B.C. Minister of Municipal Affairs and Housing Selina Robinson speaks at the groundbreaking for the PC Urban rental housing project at 726 Clement Ave. on May 24. (Karissa Gall - Black Press Media)

Developer breaks ground on downtown Kelowna rental housing project

Apartments at 726 Clement Ave. are projected to cost $1,300 per month or $1,780 per month

Politicians and developers broke ground on a housing project in downtown Kelowna on Friday, May 24 to make more rental apartments available for middle-income renters.

The PC Urban project, which was approved by city council in April 2018, involves construction of two, six-storey buildings at 726 Clement Ave., a former packinghouse site.

Between the two buildings, close to 160 rental homes designed for households with annual incomes ranging from $52,000 to $71,000 will be made available. The projected price for a one-bedroom apartment is $1,300 per month and the price for a two-bedroom apartment is projected to be $1,780 per month.

PC Urban Properties CEO Brent Sawchyn said that earthworks will begin next Monday, May 27 and construction will continue for 18 or 19 months, with completion expected by late 2020.

In addition to the rental apartments, for which applications will be made available around September 2020, Sawchyn said there will be roughly 19,000 square feet of shop space between the two buildings.

“Hopefully a yoga studio, perhaps a daycare, a coffee place,” he said of the main floors of the buildings. “It will be a really nice urban edge along Clement Street and along Richter.”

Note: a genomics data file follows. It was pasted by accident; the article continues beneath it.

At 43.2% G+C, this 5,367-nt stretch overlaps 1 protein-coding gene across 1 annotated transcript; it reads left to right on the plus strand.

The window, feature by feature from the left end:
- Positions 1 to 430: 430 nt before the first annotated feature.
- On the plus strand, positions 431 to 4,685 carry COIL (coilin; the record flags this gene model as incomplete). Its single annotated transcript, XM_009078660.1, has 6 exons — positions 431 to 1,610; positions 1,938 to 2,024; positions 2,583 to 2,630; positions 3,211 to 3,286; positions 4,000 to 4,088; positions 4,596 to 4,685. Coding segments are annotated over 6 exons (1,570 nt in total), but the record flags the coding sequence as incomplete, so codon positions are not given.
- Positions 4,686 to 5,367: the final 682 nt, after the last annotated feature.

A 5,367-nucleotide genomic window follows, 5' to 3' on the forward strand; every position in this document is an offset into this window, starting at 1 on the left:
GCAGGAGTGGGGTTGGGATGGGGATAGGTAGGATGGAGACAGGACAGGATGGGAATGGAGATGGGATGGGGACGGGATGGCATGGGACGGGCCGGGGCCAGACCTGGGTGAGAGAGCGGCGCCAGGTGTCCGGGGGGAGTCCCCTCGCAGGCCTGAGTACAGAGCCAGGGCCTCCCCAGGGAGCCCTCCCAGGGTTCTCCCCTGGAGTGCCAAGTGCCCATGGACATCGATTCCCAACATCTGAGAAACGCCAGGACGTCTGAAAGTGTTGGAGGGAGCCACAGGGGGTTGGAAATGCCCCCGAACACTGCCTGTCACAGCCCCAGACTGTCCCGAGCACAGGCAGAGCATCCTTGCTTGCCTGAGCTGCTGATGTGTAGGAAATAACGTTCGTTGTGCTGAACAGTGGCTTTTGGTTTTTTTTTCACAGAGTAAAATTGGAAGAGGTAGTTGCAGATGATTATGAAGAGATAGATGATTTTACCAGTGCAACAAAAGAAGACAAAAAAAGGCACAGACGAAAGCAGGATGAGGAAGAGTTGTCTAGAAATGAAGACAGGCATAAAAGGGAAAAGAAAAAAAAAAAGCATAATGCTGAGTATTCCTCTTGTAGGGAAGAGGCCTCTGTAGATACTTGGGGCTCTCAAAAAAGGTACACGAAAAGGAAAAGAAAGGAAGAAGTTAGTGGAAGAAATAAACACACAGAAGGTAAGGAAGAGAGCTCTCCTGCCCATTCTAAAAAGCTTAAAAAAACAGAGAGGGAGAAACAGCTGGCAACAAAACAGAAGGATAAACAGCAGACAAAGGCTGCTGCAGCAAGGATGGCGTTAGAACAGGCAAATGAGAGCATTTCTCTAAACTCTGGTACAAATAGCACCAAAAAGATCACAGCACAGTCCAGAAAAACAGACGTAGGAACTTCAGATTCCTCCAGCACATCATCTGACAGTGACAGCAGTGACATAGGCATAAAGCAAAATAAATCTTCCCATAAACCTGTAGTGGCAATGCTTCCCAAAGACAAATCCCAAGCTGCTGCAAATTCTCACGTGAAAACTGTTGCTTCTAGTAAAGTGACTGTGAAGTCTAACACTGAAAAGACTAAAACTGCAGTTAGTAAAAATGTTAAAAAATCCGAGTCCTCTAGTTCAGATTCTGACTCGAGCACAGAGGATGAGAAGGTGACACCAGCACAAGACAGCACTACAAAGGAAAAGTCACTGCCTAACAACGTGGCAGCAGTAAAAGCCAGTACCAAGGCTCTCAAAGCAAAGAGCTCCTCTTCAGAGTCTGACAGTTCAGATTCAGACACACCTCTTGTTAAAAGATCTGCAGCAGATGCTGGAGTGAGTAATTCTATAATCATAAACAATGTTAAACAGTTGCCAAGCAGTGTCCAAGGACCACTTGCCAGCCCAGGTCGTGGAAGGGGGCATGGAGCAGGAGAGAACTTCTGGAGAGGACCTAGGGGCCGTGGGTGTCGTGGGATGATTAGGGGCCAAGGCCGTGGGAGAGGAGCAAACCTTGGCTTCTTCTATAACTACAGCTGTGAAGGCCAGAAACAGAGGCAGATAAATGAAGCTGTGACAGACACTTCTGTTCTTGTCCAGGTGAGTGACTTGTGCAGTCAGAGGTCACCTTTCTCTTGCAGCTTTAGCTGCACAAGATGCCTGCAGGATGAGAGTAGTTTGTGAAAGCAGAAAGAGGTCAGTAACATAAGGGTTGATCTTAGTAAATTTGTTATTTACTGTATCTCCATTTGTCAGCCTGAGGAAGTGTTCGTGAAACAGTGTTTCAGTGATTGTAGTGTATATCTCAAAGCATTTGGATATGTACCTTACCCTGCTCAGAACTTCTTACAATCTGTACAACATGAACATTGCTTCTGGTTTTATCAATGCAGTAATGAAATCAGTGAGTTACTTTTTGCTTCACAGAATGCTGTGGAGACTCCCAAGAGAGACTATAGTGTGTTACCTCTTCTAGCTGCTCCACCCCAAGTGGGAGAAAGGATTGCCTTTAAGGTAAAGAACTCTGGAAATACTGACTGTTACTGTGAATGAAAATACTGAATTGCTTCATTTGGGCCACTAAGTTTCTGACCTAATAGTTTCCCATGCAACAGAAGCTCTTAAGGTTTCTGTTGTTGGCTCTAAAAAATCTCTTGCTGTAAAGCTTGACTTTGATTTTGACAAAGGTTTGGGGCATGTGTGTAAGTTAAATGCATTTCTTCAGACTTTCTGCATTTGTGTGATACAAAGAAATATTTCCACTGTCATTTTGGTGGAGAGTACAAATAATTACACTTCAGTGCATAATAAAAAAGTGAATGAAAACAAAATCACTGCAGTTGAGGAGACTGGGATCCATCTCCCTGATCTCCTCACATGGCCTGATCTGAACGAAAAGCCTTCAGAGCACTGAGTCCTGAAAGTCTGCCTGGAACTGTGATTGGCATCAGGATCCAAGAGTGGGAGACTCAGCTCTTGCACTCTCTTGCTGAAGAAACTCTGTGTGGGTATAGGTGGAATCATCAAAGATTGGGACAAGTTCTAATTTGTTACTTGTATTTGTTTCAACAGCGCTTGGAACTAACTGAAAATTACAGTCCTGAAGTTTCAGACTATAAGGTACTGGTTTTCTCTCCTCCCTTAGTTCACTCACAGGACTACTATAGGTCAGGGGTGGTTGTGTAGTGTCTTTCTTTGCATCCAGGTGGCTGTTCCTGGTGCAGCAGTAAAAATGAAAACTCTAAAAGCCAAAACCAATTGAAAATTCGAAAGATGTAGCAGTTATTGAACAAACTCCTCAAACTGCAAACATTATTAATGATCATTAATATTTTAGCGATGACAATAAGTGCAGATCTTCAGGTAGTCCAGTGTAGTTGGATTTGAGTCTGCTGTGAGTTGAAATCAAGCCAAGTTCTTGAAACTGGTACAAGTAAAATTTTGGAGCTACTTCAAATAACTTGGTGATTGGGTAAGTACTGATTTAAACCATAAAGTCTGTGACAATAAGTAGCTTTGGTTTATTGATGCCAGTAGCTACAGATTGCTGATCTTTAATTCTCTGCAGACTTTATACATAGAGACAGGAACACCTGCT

READ MORE: Kelowna council approves rental housing project

He also said the project would not have been possible without the support of the local and provincial governments.

At the local level, Sawchyn said city council accommodated the project by approving it without requiring the inclusion of underground parking.

“The rents we would have had to charge would have had to have been much higher to offset the cost,” he said.

The project is also part of the province’s HousingHub initiative, he said, which “was able to provide [them] with more attractive financing, which reduced [their] costs as well.”

The HousingHub, a division within BC Housing, is providing interim construction financing of approximately $39 million for the project.

“Without various levels of government coming into play to help with these sorts of initiatives, unfortunately rental projects don’t get built,” Sawchyn said. “It’s easier, frankly, to deliver a market condominium or for-sale condos than a rental building.”

B.C. Minister of Municipal Affairs and Housing Selina Robinson attended the groundbreaking and said the PC Urban project is part of more than 20,000 new homes completed or underway throughout B.C as a result of provincial investments.

Mayor Colin Basran added that more than 1,500 purpose-built rental units were developed in Kelowna in the past year, “helping to shift the vacancy rate from 0.2 per cent to 1.9 per cent.”

“I know that’s still a tight market,” he said. “But we are making progress.”



karissa.gall@blackpress.ca

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(Black Press file photo)

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